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Obesity, Aging Tied to Spike in Arthritis

CDC reports 750,000 new cases yearly since 1990

THURSDAY, May 3 (HealthScout) -- The number of people who say they have arthritis has increased by almost 750,000 each year since 1990, the government reports.

About 43.1 million Americans of every age said they had arthritis in 1997, while another 7.9 million reported the disease was affecting their daily lives, according to a Centers for Disease Control and Prevention (CDC) report. By 2020, some 60 million men and women are expected to be affected by arthritis, the agency adds, with 11.9 million suffering from activity limitations.

"The population's graying and there's more arthritis, to the tune of about three-quarters of a million people each year," says Dr. Jeffrey Sacks, a medical epidemiologist with the CDC. "And since obesity is a risk factor for arthritis and we are in the midst of an epidemic of obesity, and the lack of physical activity is tied to obesity, they are both reasons for the increase in the disease in this country."

Women are bearing the brunt of the problem, the CDC report suggests. About 26.8 million women reported having arthritis compared to 16.4 million men, and women were twice as likely as men to report that arthritis limited their activities.

Arthritis is the leading cause of disability in the U.S., estimated to cost almost $65 billion each year in medical care and lost productivity. There are over 100 types of arthritis blamed for the pain, stiffness, and occasional swelling of joints that can limit movement and make life miserable. What causes arthritis is not completely understood, though researchers are delving into whether genetic factors and lifestyle are at the root of the disease.

The CDC has changed the way it reports arthritis, Sacks explains. "What usually happens is that you hand a person a list of conditions in which arthritis is listed and you ask them to report if they have one of the diseases," he says. "But since many people with symptoms of arthritis don't go to a doctor and therefore don't necessarily have a diagnosis, they don't necessarily say yes, they have arthritis."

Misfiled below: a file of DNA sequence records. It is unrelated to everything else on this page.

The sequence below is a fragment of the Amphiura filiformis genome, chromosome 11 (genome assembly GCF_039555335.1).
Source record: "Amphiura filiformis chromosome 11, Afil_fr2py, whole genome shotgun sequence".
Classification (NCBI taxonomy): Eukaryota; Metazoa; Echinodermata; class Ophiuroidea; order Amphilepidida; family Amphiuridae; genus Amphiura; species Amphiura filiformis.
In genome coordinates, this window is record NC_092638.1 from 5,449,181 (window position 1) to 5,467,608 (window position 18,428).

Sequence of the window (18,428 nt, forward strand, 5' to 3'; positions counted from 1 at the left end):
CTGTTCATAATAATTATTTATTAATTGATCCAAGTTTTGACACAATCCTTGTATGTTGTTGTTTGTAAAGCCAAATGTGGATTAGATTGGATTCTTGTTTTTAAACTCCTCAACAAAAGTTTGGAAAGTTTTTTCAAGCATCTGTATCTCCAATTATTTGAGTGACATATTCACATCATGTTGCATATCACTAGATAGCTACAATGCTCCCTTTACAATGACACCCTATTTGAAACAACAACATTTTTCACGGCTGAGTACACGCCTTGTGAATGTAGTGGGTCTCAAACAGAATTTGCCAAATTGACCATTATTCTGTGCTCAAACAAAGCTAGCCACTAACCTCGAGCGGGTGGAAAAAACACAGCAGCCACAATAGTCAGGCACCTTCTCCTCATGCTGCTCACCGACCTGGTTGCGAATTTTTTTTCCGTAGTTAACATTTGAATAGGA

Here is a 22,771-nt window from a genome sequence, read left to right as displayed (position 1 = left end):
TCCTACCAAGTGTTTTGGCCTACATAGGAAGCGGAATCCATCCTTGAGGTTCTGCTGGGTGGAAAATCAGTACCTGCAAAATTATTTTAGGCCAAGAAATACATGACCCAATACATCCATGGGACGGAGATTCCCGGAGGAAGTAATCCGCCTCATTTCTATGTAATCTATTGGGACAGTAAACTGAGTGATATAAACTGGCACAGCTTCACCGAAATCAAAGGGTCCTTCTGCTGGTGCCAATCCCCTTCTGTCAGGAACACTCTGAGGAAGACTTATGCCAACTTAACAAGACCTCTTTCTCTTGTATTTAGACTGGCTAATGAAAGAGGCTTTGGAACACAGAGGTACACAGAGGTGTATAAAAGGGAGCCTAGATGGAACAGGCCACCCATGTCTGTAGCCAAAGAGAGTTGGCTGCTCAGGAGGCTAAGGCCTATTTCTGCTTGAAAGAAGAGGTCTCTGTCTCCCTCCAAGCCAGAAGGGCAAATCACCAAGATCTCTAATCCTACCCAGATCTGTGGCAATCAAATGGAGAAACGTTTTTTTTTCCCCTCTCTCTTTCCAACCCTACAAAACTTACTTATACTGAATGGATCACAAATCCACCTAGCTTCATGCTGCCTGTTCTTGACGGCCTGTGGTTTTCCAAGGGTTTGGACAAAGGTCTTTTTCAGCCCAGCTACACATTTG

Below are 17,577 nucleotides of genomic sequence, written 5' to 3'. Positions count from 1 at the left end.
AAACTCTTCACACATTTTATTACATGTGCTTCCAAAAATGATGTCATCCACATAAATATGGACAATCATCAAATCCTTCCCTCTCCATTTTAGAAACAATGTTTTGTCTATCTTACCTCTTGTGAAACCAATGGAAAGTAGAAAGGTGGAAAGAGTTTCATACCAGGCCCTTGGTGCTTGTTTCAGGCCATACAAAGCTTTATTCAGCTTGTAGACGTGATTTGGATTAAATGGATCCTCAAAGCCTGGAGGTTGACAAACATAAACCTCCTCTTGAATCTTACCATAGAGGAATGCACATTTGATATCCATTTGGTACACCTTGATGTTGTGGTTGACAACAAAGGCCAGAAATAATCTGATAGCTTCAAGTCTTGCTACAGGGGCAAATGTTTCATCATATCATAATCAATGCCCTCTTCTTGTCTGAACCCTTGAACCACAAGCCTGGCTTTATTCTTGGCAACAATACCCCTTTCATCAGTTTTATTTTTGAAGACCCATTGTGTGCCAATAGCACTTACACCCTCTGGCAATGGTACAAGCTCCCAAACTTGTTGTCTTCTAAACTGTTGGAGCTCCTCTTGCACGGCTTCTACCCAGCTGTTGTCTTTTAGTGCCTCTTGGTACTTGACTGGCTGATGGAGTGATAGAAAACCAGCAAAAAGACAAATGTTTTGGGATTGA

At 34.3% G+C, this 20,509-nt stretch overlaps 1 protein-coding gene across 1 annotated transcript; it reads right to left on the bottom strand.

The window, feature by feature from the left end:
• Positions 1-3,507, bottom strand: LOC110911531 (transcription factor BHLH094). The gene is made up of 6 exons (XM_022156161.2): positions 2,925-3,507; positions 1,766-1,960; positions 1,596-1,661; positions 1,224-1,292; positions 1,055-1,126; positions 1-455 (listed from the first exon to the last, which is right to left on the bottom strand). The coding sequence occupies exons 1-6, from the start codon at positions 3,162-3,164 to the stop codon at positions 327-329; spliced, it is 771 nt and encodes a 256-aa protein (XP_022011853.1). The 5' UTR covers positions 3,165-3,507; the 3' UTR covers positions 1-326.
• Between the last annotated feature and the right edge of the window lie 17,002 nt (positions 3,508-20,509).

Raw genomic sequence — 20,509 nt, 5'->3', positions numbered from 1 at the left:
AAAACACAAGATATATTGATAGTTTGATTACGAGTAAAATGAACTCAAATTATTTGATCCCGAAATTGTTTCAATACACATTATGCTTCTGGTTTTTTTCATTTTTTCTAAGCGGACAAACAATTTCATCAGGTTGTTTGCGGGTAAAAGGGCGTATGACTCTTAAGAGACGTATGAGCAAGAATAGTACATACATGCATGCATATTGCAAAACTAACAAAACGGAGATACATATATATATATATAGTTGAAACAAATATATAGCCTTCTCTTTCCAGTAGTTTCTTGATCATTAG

In 1997, the CDC "started asking questions about symptoms of arthritis, which will better identify people who have the disease in the future," Sacks says.

The findings were published in the May 4 Morbidity and Mortality Weekly Report.

While most of the increase in arthritis can be attributed to an aging population, "a larger proportion of us are heavier, and that is driving the numbers," agrees Edward Yelin, a professor of medicine and health policy at the University of California, San Francisco. "It seems that at every age more of us are heavier, and at every age there is an increase in arthritis," he adds.

And women may be more prone to arthritis because they live longer than men do, Yelin suggests. "Men more commonly get fatal chronic diseases like cardiovascular disease and women are more likely to get non-fatal chronic diseases like arthritis. In part what may be happening, at more advanced ages the men are gone, and by dying, they avoid the onset of arthritis or suffering from it."

Effective interventions for arthritis are available, Sacks says. "We do know a lot about preventing arthritis. Maintaining an ideal body weight and being physically active while trying not to sustain injury to the joints is the best strategy."

Go to the doctor if your joints are stiff, Sacks advises. "If people develop symptoms, early diagnosis prevents a lot of the disability that can occur. Most people don't seek medical evaluation because there's a fallacy that it's a normal part of aging, and a few aspirin is the only thing you can do."

But early diagnosis prevents progression of the disease, Sacks says. "There are special exercises, range-of-motion programs and educational programs on self-management of the disease that we know are effective."

What To Do

Get up and go while you can. Inactivity has many bad effects, and now you can add arthritis to the list. But try not to hurt yourself, since injuries are another risk factor for arthritis.

For more information on arthritis, visit the Arthritis Foundation or Johns Hopkins University.

And try these HealthScout stories on arthritis.

SOURCES: Interviews with Jeffrey Sacks, M.D., M.P.H., medical epidemiologist, Centers for Disease Control and Prevention, Atlanta, and Edward Yelin, Ph.D., professor of medicine and health policy, University of California, San Francisco; May 4, 2001 Morbidity and Mortality Weekly Report
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